Turkey ready to resume exchange of ambassadors with Israel

In those days, ten men from nations of every tongue will take hold—they will take hold of every Yehudi by a corner of his cloak and say, “Let us go with you, for we have heard that Hashem is with you.”




(the israel bible)

March 31, 2021

3 min read

Turkey has made it clear to Israel that from its perspective it is ready to dispatch an ambassador to Tel Aviv once the Israeli government commits to simultaneously reciprocating the measure, a senior Turkish official told Israel Hayom. The main point of contention between the two former allies remains the presence of senior Hamas officials on Turkish soil.

Following years of contentious relations, Turkey recently altered its foreign policy toward the region in general and Israel in particular. In December, Turkish President Recep Tayyip Erdoğan declared that “Turkey wants to improve its relations with Israel. Our intelligence cooperation with Israel is ongoing.”

This occurred some three weeks after his close confidant, former Admiral Cihat Yayci, proposed a shared maritime border deal with Israel, which was first reported by Israel Hayom.

The trend continued earlier this month, when Dr. Hakan Yurdakul, a board member of the Turkish Presidency’s Committee for Economic Policies, attended a European Jewish Parliament conference focusing on a renewed agenda between the former allies.

Israel is not the only country in the Middle East with which Ankara wants to rehabilitate and normalize relations. In Ankara’s efforts to normalize ties with Cairo, Turkish authorities on March 20 ordered Istanbul-based TV channels affiliated with the Muslim Brotherhood to immediately stop airing criticism of Egypt.

This could indicate that if Israel agrees to restore relations with Turkey, Erdoğan’s government could work, to some extent or another, to remove or stifle the senior Hamas leaders residing in Istanbul. Hamas is an offshoot of the Muslim Brotherhood.

Contrary to Cairo’s official denial of rapprochement with Turkey, meanwhile, Israeli Prime Minister Benjamin Netanyahu, while speaking at a Likud campaign event in Bat Yam on March 10, confirmed that Israel was “engaged in talks with Turkey” about natural gas in the eastern Mediterranean Sea. At the event, Netanyahu also noted that Israel was holding fruitful talks with Egypt, Greece and Cyprus on the issue of exporting gas to Europe.

“Turkey and Israel never severed their diplomatic ties, despite all the negative events over the years,” Karel Valansi, a political analyst for the T24 Turkish online newspaper, told Israel Hayom. “Both countries have managed to separate economics and politics, and have helped one another on humanitarian issues. The channels of dialogue are always open, such that it’s not easy for either country to give up on their relationship. With that, the relationship has suffered considerably, meaning political will and trust-building measures are needed for it to be rehabilitated,” she said.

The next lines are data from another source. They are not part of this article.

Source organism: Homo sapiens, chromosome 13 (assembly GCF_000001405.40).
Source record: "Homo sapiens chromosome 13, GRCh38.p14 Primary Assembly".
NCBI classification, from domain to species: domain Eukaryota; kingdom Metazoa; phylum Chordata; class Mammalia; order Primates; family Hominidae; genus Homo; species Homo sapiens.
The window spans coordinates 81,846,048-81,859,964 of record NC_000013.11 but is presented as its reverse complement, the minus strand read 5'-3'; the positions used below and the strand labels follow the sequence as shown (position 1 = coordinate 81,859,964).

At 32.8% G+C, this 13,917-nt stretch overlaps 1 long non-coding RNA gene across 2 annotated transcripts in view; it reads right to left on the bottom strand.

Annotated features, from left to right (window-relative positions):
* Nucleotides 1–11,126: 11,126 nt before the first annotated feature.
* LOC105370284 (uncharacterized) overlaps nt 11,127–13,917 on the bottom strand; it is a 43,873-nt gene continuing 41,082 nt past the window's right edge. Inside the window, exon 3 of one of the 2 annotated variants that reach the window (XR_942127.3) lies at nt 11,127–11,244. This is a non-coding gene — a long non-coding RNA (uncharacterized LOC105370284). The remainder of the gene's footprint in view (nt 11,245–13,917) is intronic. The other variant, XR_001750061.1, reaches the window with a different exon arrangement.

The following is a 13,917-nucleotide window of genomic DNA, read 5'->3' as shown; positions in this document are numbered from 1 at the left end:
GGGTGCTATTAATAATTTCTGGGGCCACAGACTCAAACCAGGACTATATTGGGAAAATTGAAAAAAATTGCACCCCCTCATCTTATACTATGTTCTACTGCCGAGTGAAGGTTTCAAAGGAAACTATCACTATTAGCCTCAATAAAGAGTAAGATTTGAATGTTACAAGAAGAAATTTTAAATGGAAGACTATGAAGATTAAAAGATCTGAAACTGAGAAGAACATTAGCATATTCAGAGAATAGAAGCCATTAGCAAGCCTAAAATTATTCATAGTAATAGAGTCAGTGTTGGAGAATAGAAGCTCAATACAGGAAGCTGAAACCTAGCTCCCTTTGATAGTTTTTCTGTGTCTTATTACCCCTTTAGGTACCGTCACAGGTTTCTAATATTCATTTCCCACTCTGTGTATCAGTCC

“Bilateral relations between the countries have always been sensitive in regards to the Palestinians,” Valansi added. “At the same time, the personal hostility between the two leaders is another limitation.”

As for Turkey’s foreign policy, Valansi said, “Turkey’s growing isolation in the region and its strained relations with the United States are the catalysts for Ankara’s proposals to normalize relations with other countries in the region, including Israel.”

According to Valansi, “Israel won’t ignore an opportunity to rehabilitate relations with Turkey, but it wants certainty as it pertains to Turkey’s intentions. Turkey used to be a vital economic, diplomatic and defense partner for Israel. With that, the situation today is different. While Turkish-Israeli relations have declined, Israel has strengthened its relations with many other countries in the Middle East and the Persian Gulf. Ankara’s support for Hamas, its growing interest in Jerusalem and its foreign-policy shifts all mean Israel must act with caution.”

Dr. Hay Eytan Cohen Yanarocak, an expert on contemporary Turkish politics and foreign policy, told Israel Hayom: “The question isn’t whether Turkey wants to normalize relations with Israel or not; it’s whether it needs to—and it does. Turkey’s immediate interests require immediate alterations to its foreign policy regarding the eastern Mediterranean and Syria. Iran’s influence in the region is growing, and Turkey wants to curb this influence in Syria, just as Israel does. Meanwhile, Turkish-U.S. relations are deteriorating by the day. Therefore, Ankara needs Jerusalem as a ‘bridge’ to Washington in order to alleviate the pressure from the Biden administration.”

As for the obstacles in the way of normalization, Yanarocak said that Turkey’s support for Hamas remains the most serious. “But it’s not an impossible task; Turkey can take the necessary steps to meet Israel’s demands on this matter. I think what happened with the Muslim Brotherhood could also happen with Hamas. However, the steps against the Muslim Brotherhood were only preliminary. Turkey can take significant steps to convince Israel its intentions are honest.”

The Israeli Foreign Ministry declined to comment.

This article first appeared in Israel Hayom.

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